Griggs and Kingston were right to question Ernst about open records issues, Dallas is horrible about meeting their obligations in this regard. Once again, just an absolute disregard for the law, except when the law benefits them. 


Ernst is picking up right where Perkins left off, working for the CM at the expense of council and their constituents!


@MikeWestEast  A competent City Council would work to change the terms of the City Manager position so that it only provides for a 5 year contract during which a supermajority would be required to remove the City Manager, but that renewal of the contract would require a majority of the Council.  That would fairly quickly change the balance of power.  Of course, assuming that anyone on the council REALLY wants to do so.  Or do they just want the ability to bellyache without accountability?


@MikeWestEast  One of the problems here is a super majority is required to oust the City Manager.  All AC has to do is keep a small minority happy, and he effectively has lifetime tenure.

Also, because individual City Council members have virtually no staff, they are dependent on the City Manager for information and analysis.  By presenting biased data and presentations, and overwhelming the elected officials with information (much of it irrelevant), the City Manager can effectively manipulate the outcome of City Council votes most of the time.

This is what got Suhm and Perkins in trouble on the fracking in parks issue... they had become so confident in their ability to manipulate the elected officials that they cut a deal with a private party in which they went so far as to represent that they reasonably confident they could deliver necessary City Council votes (required to change an "inconvenient" ordinance) to seal a deal.

JimSX topcommenter


Yeah, I sure never have heard of that provision.


@WylieH @MikeWestEast 

AC is either a hell of a lot smarter than he seems, or he has some really good dirt on a majority of the council members. How else did he manage to get the job despite the taxi fiasco, or  manage to get paid 25% more than Suhm, or wheedle a contract that requires a super-majority vote to fire him. Suhm had to kiss a majority of the asses on the council to do her deals, AC need only smooch a few butts and he's home free.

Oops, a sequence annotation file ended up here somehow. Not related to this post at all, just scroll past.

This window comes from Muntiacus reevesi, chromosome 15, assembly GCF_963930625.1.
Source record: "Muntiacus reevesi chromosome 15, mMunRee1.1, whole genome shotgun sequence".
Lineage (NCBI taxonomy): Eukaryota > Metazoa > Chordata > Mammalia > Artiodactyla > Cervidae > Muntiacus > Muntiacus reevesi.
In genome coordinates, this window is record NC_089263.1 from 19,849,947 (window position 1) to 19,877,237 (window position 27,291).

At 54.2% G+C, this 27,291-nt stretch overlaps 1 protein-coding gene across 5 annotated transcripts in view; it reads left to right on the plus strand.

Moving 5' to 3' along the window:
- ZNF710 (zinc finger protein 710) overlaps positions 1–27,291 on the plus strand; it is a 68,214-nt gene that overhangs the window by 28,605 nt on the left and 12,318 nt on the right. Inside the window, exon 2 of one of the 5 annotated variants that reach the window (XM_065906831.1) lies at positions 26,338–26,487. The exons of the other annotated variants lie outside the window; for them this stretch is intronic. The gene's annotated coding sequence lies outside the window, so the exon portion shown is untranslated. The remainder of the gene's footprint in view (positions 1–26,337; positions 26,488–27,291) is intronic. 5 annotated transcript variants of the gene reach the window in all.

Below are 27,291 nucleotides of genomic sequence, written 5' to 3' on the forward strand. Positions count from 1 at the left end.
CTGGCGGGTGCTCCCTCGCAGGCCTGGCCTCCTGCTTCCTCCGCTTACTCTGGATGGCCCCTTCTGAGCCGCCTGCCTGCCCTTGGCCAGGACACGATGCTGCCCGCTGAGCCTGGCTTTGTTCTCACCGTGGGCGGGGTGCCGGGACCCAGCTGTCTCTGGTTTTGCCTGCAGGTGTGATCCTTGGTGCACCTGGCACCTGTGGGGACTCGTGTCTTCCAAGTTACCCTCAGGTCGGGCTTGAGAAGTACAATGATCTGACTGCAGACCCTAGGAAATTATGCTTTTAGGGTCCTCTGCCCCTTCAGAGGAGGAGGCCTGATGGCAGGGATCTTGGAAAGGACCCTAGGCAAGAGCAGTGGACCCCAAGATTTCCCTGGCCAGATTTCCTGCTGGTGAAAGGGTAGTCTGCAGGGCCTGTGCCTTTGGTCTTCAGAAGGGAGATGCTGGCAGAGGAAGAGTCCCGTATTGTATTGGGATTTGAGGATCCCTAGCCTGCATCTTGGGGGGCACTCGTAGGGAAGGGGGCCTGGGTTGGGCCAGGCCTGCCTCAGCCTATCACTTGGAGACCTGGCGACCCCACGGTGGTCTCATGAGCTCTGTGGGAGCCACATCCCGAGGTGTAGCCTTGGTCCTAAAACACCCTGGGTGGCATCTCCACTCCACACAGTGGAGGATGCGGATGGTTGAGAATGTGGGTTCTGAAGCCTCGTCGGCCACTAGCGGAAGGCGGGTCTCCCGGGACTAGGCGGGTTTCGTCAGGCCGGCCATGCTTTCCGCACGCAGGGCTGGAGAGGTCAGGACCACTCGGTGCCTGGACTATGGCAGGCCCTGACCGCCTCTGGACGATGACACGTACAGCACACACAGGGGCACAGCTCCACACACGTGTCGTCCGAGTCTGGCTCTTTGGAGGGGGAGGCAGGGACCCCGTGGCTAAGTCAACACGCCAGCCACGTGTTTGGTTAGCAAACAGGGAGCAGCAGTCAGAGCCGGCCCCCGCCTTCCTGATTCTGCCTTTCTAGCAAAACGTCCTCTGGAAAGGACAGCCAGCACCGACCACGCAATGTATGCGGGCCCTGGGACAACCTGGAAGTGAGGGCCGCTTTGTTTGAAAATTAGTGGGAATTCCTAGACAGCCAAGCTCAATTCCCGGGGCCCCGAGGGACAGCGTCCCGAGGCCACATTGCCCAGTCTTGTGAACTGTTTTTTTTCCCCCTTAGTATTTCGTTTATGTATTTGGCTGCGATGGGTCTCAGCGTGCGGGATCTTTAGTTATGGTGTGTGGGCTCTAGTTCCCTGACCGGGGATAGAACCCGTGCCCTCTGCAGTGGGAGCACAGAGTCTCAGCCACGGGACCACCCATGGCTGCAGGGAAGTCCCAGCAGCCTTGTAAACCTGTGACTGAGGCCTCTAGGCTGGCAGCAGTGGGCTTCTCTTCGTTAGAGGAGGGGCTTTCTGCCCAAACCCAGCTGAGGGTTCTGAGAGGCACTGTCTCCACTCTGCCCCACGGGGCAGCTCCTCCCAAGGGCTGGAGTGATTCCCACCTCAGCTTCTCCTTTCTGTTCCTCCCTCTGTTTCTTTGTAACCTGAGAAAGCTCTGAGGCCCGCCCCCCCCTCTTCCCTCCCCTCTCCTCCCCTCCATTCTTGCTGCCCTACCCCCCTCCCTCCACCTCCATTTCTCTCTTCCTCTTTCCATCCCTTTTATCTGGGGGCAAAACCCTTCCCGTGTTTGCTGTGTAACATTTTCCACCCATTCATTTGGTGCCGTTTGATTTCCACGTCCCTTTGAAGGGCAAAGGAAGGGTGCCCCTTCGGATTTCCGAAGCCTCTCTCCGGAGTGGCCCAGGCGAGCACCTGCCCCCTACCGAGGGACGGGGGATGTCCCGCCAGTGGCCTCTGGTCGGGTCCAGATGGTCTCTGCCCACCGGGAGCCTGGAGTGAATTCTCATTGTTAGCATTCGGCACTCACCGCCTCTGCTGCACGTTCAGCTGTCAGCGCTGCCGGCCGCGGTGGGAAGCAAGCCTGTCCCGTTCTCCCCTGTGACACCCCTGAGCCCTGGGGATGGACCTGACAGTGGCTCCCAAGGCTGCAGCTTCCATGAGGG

@WylieH @MikeWestEast I agree those are practical logistical items that give the staff an upper hand.  An attorney should answer with the dogmatic answer that no one working for the city should intentionally not provide full info to the senior group nominally in charge of the city.  If he does not, we have problems.


Just be sure to state in the next ORR: all attorney/client information is excluded from this request. Then state your request.


@JimSX @WylieH  I've been backwards and forwards through the actual law and read the Attorney General's handbook on the Public Information Act-- I honestly have no idea what Ernst was talking about, and it didn't appear that Kingston or Griggs (both of whom are attorneys) did, either.

mavdog topcommenter

@WylieH @JimSX

believe this is what Ernst is referring to:

Section 552.107, certain "information is exempted from required public disclosure if:

1) It is information attorney of a political subdivision is prohibited from disclosing because of a duty to the client under the Texas Rules of Evidence or the Texas Disciplinary Rules of Professional Conduct...."